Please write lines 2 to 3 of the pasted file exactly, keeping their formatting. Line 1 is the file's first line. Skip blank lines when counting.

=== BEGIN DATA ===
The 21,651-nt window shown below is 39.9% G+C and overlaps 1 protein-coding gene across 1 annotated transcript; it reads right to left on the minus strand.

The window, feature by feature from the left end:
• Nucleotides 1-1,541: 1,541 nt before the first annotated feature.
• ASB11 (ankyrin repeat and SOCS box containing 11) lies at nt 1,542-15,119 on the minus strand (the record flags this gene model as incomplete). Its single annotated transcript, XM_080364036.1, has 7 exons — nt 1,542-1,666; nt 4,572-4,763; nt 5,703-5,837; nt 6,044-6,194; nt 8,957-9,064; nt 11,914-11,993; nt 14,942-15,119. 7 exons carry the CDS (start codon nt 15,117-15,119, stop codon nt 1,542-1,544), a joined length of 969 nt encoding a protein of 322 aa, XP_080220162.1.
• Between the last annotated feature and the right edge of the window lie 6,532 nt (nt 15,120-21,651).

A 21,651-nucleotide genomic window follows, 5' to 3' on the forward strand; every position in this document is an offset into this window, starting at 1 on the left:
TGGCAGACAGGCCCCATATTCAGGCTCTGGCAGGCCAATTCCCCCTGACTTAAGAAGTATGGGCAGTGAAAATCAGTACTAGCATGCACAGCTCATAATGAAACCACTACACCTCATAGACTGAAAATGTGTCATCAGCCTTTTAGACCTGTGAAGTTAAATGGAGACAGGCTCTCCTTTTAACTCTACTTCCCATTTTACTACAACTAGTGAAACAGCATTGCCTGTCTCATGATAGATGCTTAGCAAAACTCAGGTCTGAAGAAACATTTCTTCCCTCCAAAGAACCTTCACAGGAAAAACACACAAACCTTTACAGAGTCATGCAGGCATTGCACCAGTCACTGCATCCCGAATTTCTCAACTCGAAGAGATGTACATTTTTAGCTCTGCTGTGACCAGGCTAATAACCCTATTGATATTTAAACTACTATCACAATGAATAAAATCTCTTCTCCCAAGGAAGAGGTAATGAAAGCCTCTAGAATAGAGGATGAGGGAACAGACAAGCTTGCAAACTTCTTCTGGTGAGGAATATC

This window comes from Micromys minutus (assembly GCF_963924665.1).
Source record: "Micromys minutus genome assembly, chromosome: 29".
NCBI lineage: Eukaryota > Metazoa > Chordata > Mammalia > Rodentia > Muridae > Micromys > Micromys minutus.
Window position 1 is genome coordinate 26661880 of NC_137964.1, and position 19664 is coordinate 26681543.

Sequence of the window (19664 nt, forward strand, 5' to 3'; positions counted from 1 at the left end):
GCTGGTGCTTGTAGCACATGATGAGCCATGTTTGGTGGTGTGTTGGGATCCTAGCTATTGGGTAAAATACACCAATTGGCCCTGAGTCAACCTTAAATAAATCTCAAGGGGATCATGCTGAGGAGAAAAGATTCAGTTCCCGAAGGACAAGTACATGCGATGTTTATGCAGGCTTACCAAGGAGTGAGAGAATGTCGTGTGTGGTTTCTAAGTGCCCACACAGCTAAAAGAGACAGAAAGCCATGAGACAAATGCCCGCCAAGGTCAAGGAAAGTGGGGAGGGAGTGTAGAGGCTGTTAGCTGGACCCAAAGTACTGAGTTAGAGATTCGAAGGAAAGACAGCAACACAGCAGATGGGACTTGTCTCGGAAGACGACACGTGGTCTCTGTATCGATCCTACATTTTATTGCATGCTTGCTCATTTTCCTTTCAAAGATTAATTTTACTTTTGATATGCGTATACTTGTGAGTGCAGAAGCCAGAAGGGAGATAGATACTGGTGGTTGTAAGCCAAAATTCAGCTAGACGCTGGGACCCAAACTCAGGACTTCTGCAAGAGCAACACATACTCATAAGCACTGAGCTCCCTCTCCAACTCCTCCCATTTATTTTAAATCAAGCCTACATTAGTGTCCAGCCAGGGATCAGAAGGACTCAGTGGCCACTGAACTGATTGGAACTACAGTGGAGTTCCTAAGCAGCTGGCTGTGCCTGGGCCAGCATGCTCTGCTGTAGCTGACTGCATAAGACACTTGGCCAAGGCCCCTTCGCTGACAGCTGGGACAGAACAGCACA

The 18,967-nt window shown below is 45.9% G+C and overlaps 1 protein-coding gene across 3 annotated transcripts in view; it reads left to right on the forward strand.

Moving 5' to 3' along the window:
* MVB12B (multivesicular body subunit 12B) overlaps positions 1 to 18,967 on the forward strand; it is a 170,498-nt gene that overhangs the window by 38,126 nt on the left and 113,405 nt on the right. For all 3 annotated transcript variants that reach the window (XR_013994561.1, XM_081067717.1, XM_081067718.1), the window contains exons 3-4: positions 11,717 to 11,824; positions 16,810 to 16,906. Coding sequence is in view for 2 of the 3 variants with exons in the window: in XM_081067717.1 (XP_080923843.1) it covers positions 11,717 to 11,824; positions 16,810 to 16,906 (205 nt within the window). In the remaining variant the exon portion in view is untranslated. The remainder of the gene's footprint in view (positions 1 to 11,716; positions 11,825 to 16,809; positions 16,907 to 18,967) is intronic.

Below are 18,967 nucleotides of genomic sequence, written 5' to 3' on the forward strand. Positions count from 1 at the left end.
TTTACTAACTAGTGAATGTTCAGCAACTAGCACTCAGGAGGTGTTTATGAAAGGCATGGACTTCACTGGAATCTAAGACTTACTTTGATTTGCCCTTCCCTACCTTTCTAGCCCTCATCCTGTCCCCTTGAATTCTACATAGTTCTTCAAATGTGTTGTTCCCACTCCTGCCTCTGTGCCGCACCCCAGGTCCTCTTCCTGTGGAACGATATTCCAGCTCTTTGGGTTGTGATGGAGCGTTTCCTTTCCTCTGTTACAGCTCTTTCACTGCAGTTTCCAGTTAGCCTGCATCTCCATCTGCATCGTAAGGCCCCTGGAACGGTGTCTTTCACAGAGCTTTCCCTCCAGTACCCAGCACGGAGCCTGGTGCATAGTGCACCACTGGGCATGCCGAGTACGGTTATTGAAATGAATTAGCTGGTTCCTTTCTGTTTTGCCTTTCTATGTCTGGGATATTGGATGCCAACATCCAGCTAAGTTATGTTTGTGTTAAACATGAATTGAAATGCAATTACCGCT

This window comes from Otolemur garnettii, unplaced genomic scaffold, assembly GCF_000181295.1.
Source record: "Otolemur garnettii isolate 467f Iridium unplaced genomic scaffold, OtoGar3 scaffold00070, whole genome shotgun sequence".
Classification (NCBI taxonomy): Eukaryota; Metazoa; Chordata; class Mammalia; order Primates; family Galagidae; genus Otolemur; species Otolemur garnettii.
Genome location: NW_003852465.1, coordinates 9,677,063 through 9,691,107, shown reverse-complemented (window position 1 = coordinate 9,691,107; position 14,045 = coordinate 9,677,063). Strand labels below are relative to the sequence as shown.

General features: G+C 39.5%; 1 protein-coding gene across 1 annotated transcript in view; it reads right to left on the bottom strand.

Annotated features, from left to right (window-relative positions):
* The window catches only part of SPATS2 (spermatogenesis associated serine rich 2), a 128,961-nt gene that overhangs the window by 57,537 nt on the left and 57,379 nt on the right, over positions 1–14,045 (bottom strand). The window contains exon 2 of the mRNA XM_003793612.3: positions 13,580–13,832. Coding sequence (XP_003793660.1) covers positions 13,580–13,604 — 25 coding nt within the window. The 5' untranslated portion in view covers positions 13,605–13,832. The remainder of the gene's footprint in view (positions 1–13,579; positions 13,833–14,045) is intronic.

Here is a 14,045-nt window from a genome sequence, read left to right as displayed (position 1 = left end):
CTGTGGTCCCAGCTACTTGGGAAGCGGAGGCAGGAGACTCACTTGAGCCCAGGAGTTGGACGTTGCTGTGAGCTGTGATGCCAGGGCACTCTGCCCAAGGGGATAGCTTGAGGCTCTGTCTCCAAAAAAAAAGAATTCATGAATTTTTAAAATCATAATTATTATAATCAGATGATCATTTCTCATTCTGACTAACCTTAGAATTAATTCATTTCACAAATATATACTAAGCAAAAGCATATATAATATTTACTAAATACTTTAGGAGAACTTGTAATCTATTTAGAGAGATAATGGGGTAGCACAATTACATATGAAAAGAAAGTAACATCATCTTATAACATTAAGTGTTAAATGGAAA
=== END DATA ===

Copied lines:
The window, feature by feature from the left end:
• Nucleotides 1-1,541: 1,541 nt before the first annotated feature.